OpenAI Function Calling In LangChain

This article focuses on the integration of OpenAI functions with Langchain’s expression language and how this makes applications quicker to produce. We will also delve into the utility of PyDantic, a Python library that simplifies the construction of OpenAI functions.

Pranath Fernando


November 5, 2023

1 Introduction

In our ongoing exploration of artificial intelligence tools, this article synthesizes insights from our previous articles, focusing on the integration of OpenAI functions with Langchain’s expression language. We will also delve into the utility of PyDantic, a Python library that simplifies the construction of OpenAI functions.

2 Understanding PyDantic

What is PyDantic? PyDantic is a robust data validation library in Python that enhances the functionality of Python’s data classes. This library facilitates the definition of data structures with stringent type enforcement and validation, offering an efficient means to manage data integrity. Moreover, PyDantic is especially useful for converting data structures to JSON format, which is instrumental in constructing OpenAI function descriptions. It offers a concise way to define data structures while ensuring that the data adheres to specified types and constraints. it also makes it really easy to export those structures to JSON.

That will be useful because we can utilise the PyDantic object to generate OpenAI function descriptions. Remember how those OpenAI function descriptions were a large chunk of JSON with a variety of different coding? We can use PyDantic to avoid having to think about all of that. We’ll accomplish this by creating a PyDantic class.

Implementing PyDantic Classes The implementation of PyDantic involves defining classes with typed attributes instead of the traditional __init__ method. These classes serve as templates for generating JSON schemas for OpenAI functions, bypassing the intricacies of manual JSON crafting.

It’s fairly similar to a standard Python class, so you can compare them here. The primary difference is that instead of an init function, we’ll simply specify the attributes and their types in the class declaration. We’re not going to do anything with these classes. We’ll just use it to write the OpenAI function in JSON.

3 Practical Application of PyDantic

Setting Up the Environment We begin by setting up our working environment, importing necessary PyDantic classes, and preparing the usual Python class for comparison.

import os
import openai

from dotenv import load_dotenv, find_dotenv
_ = load_dotenv(find_dotenv()) # read local .env file
openai.api_key = os.environ['OPENAI_API_KEY']
from typing import List
from pydantic import BaseModel, Field
import warnings

4 Pydantic Syntax

Python vs. PyDantic Classes A conventional Python class, equipped with an __init__ method, allows for the instantiation of objects with attributes like name, age, and email. However, this approach lacks built-in validation. Conversely, a PyDantic class automatically validates input data, raising errors when invalid data is supplied, ensuring data integrity.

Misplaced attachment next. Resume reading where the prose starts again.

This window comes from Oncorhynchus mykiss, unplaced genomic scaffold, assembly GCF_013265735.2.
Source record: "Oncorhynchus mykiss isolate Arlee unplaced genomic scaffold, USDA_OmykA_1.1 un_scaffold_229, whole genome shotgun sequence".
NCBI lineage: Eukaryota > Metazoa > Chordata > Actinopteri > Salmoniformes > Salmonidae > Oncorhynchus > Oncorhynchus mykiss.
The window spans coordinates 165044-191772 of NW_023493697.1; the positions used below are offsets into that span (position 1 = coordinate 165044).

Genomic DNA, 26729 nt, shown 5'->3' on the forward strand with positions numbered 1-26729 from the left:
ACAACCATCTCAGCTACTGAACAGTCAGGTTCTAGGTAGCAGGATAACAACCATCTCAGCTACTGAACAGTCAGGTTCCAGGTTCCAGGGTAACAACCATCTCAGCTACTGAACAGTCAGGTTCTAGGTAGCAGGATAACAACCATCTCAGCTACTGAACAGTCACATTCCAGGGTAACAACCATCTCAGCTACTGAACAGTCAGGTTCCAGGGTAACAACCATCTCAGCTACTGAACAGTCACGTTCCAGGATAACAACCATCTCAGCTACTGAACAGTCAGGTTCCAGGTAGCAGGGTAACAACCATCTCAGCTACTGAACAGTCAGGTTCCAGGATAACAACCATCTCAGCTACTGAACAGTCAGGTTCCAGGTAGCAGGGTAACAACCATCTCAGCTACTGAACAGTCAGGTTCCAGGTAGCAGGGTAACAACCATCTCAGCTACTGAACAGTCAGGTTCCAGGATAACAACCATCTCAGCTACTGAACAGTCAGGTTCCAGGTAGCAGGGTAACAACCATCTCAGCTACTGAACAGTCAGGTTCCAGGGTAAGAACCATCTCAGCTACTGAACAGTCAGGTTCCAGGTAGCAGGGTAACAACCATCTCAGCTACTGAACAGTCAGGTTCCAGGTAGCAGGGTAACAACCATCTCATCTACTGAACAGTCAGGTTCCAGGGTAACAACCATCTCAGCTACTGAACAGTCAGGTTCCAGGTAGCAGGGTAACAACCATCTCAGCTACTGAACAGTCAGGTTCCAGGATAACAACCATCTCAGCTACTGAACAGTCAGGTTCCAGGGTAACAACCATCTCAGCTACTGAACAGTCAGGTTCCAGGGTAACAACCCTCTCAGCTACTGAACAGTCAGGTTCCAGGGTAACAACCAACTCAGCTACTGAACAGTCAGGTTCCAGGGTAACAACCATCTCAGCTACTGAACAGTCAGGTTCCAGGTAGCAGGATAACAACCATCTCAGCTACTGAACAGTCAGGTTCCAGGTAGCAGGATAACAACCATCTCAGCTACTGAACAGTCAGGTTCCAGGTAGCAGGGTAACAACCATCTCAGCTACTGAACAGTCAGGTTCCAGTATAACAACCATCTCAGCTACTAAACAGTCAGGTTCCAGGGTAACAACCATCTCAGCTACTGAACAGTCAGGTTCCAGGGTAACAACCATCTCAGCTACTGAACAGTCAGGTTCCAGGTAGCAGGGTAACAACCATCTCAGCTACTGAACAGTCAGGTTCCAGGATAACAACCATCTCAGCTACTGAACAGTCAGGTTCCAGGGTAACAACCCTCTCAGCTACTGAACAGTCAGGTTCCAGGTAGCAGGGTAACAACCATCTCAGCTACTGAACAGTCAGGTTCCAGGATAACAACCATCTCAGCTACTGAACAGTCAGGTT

We’ll begin with the most basic Python class. So we’ll have the standard Python class producer, which has an init function to which we supply the name, age, and email. So, if we make an instance of this, we can see that we have a standard Python class and that we can access the elements based on them. So, if age is an incorrect value, we have bar, which is a string, and we accept the init term. We can see that it produces it properly. And if we look at the element, we can see that it is active. And that’s not good because we need some validation of that.

class User:
    def __init__(self, name: str, age: int, email: str): = name
        self.age = age = email
foo = User(name="Joe",age=32, email="")
foo = User(name="Joe",age="bar", email="")

We can now have our class in character for the base model, which is imported from PyDantic, and we can define our attributes using various techniques right under the class definition. So name is a string, pages is an integer, and we also have a string. We can construct an object as usual, and if we inspect it, we can see that it looks good in all the different aspects, but this is a wonderful benefit. We can also access individual pieces in this manner.

# Pydantic Version
class pUser(BaseModel):
    name: str
    age: int
    email: str
foo_p = pUser(name="Jane", age=32, email="")

Now, if we try to pass in a invalid age argument, such as a string or a value bar, we can see that it raises a validation error. PyDantic is doing something similar behind the scenes. It is actually performing further validation on the difference that we have passed in. This is yet another advantageous feature of PyDantic.

# Should throw an error as pydantic detects age is a string rather than and int
foo_p = pUser(name="Jane", age="bar", email="")
ValidationError: 1 validation error for pUser
  value is not a valid integer (type=type_error.integer)

By using Pydantic, validation is done for us on the data types.